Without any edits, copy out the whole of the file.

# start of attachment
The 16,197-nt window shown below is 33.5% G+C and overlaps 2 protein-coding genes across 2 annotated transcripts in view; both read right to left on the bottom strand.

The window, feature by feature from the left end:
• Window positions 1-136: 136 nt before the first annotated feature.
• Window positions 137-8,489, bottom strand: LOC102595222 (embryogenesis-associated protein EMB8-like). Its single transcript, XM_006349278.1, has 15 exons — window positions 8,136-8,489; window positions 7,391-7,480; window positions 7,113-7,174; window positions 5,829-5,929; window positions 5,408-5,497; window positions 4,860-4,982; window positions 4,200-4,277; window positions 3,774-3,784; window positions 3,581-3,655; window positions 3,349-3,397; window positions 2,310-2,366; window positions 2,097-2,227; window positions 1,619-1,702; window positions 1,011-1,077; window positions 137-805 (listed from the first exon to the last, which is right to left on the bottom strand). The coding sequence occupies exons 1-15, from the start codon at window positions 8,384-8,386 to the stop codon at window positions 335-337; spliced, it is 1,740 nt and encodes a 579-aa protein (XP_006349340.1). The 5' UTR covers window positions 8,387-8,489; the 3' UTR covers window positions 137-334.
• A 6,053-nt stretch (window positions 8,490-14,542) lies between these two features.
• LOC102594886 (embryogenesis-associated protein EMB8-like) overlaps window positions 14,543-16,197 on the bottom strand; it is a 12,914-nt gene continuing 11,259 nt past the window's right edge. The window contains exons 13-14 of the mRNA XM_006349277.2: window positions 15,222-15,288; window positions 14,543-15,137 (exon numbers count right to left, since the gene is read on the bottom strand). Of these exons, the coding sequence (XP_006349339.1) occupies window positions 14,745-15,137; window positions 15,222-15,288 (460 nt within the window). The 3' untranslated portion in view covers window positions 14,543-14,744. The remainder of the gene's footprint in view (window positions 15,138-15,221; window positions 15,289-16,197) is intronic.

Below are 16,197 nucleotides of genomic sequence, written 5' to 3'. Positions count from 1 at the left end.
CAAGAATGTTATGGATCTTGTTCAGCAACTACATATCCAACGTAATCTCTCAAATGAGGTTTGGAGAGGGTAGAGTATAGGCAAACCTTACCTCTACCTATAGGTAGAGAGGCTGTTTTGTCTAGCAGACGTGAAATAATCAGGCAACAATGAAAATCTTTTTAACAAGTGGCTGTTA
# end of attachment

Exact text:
The 16,197-nt window shown below is 33.5% G+C and overlaps 2 protein-coding genes across 2 annotated transcripts in view; both read right to left on the bottom strand.

The window, feature by feature from the left end:
• Window positions 1-136: 136 nt before the first annotated feature.
• Window positions 137-8,489, bottom strand: LOC102595222 (embryogenesis-associated protein EMB8-like). Its single transcript, XM_006349278.1, has 15 exons — window positions 8,136-8,489; window positions 7,391-7,480; window positions 7,113-7,174; window positions 5,829-5,929; window positions 5,408-5,497; window positions 4,860-4,982; window positions 4,200-4,277; window positions 3,774-3,784; window positions 3,581-3,655; window positions 3,349-3,397; window positions 2,310-2,366; window positions 2,097-2,227; window positions 1,619-1,702; window positions 1,011-1,077; window positions 137-805 (listed from the first exon to the last, which is right to left on the bottom strand). The coding sequence occupies exons 1-15, from the start codon at window positions 8,384-8,386 to the stop codon at window positions 335-337; spliced, it is 1,740 nt and encodes a 579-aa protein (XP_006349340.1). The 5' UTR covers window positions 8,387-8,489; the 3' UTR covers window positions 137-334.
• A 6,053-nt stretch (window positions 8,490-14,542) lies between these two features.
• LOC102594886 (embryogenesis-associated protein EMB8-like) overlaps window positions 14,543-16,197 on the bottom strand; it is a 12,914-nt gene continuing 11,259 nt past the window's right edge. The window contains exons 13-14 of the mRNA XM_006349277.2: window positions 15,222-15,288; window positions 14,543-15,137 (exon numbers count right to left, since the gene is read on the bottom strand). Of these exons, the coding sequence (XP_006349339.1) occupies window positions 14,745-15,137; window positions 15,222-15,288 (460 nt within the window). The 3' untranslated portion in view covers window positions 14,543-14,744. The remainder of the gene's footprint in view (window positions 15,138-15,221; window positions 15,289-16,197) is intronic.

Below are 16,197 nucleotides of genomic sequence, written 5' to 3'. Positions count from 1 at the left end.
CAAGAATGTTATGGATCTTGTTCAGCAACTACATATCCAACGTAATCTCTCAAATGAGGTTTGGAGAGGGTAGAGTATAGGCAAACCTTACCTCTACCTATAGGTAGAGAGGCTGTTTTGTCTAGCAGACGTGAAATAATCAGGCAACAATGAAAATCTTTTTAACAAGTGGCTGTTA